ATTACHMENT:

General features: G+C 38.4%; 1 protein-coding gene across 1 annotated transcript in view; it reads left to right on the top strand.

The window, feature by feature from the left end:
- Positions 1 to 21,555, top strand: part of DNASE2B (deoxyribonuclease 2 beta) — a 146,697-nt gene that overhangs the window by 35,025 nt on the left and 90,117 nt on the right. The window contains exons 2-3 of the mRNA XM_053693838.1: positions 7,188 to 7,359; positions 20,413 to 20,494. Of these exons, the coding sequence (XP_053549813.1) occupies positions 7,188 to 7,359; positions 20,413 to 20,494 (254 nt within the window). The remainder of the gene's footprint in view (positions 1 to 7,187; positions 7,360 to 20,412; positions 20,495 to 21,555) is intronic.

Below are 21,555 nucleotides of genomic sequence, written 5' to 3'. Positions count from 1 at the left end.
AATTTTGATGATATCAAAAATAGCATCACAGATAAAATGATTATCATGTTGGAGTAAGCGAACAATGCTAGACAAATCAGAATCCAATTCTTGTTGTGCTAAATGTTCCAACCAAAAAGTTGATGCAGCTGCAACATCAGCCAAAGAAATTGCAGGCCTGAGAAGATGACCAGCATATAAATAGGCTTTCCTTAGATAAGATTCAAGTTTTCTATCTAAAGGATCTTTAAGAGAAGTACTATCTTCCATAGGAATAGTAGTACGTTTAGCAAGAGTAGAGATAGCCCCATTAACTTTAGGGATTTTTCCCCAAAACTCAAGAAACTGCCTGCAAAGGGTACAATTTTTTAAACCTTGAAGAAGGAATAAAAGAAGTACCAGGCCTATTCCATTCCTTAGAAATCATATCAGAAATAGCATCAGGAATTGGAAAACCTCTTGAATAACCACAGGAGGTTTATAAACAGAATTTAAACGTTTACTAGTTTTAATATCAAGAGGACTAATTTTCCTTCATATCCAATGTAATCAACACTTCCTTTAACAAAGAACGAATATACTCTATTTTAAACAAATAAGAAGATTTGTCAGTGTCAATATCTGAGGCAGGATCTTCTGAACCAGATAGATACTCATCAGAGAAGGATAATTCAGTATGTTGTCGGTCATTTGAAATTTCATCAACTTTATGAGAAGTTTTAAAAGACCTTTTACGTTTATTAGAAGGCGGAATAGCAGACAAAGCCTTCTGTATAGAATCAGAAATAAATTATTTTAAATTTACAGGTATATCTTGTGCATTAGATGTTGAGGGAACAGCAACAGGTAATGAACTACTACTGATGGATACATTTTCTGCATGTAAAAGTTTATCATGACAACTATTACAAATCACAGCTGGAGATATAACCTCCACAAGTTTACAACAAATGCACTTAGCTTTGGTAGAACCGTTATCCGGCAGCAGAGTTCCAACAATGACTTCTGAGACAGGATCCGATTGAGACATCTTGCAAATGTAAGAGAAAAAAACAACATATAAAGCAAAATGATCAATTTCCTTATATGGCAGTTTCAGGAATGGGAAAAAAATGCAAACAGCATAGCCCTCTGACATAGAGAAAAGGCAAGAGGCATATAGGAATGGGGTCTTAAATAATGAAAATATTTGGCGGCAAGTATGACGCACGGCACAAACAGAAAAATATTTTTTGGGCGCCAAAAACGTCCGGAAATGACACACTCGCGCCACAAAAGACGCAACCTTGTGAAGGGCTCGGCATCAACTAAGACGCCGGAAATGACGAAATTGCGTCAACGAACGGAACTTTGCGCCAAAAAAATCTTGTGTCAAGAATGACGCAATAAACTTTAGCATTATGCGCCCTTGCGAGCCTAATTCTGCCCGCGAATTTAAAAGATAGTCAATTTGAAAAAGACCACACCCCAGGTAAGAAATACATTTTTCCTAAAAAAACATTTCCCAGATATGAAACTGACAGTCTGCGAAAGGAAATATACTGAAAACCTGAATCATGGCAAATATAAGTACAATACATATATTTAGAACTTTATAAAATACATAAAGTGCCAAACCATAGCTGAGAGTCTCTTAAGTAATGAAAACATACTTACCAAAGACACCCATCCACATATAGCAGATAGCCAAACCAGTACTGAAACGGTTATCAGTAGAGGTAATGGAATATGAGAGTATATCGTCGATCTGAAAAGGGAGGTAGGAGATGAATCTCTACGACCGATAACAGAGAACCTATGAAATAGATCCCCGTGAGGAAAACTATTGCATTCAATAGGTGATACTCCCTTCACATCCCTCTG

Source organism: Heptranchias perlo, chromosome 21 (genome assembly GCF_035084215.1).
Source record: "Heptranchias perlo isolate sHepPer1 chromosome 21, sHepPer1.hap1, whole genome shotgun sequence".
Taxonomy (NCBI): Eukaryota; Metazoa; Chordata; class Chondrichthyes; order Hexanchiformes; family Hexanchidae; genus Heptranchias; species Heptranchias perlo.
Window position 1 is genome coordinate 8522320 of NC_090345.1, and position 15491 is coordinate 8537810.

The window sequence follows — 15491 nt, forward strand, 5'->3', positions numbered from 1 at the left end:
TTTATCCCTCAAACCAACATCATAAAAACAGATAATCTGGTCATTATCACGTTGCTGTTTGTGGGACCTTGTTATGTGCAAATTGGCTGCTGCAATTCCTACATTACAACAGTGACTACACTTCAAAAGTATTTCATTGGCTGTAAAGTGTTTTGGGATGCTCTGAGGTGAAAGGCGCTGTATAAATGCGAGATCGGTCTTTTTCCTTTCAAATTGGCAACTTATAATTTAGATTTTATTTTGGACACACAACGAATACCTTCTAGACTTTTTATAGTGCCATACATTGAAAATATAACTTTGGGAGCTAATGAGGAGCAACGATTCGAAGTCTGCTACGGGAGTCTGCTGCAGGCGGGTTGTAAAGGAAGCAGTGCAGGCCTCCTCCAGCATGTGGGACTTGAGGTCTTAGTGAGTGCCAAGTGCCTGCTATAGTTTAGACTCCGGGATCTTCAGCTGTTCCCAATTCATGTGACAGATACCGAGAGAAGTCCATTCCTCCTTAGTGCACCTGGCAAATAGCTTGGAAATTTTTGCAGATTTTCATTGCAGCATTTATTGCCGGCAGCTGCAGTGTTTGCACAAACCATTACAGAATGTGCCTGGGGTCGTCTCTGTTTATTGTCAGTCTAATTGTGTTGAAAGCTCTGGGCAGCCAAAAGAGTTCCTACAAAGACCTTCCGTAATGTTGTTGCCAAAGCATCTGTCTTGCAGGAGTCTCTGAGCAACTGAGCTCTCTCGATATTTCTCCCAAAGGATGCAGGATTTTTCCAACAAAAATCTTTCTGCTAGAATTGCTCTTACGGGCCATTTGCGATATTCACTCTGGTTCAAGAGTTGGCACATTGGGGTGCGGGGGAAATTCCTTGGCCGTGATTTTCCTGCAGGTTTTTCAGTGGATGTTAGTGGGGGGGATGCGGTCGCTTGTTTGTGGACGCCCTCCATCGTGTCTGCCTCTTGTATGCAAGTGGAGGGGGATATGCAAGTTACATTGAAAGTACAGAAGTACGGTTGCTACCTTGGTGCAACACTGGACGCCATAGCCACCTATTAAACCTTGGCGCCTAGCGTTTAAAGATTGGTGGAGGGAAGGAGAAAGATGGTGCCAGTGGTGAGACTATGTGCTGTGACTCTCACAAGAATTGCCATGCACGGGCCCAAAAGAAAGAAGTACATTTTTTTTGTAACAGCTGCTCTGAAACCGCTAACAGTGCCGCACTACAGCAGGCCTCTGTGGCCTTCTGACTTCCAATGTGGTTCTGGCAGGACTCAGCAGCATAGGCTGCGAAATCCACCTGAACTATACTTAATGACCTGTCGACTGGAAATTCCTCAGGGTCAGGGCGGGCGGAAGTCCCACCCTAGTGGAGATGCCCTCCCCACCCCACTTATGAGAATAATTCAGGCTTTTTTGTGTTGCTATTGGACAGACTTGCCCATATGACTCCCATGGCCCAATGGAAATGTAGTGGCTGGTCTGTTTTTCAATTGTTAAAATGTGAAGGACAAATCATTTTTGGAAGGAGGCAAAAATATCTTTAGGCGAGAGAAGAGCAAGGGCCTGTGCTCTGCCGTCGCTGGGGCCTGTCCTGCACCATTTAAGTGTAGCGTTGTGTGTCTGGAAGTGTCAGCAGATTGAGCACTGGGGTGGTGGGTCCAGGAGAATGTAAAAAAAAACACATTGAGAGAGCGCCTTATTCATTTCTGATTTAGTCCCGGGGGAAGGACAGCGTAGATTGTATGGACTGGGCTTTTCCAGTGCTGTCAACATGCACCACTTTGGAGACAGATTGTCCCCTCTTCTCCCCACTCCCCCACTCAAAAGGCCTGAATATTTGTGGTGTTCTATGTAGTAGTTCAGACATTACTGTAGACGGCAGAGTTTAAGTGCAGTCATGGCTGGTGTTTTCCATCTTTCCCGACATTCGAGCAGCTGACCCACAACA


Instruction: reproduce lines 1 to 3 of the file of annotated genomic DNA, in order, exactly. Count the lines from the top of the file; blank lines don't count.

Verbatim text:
General features: G+C 38.4%; 1 protein-coding gene across 1 annotated transcript in view; it reads left to right on the top strand.

The window, feature by feature from the left end:
- Positions 1 to 21,555, top strand: part of DNASE2B (deoxyribonuclease 2 beta) — a 146,697-nt gene that overhangs the window by 35,025 nt on the left and 90,117 nt on the right. The window contains exons 2-3 of the mRNA XM_053693838.1: positions 7,188 to 7,359; positions 20,413 to 20,494. Of these exons, the coding sequence (XP_053549813.1) occupies positions 7,188 to 7,359; positions 20,413 to 20,494 (254 nt within the window). The remainder of the gene's footprint in view (positions 1 to 7,187; positions 7,360 to 20,412; positions 20,495 to 21,555) is intronic.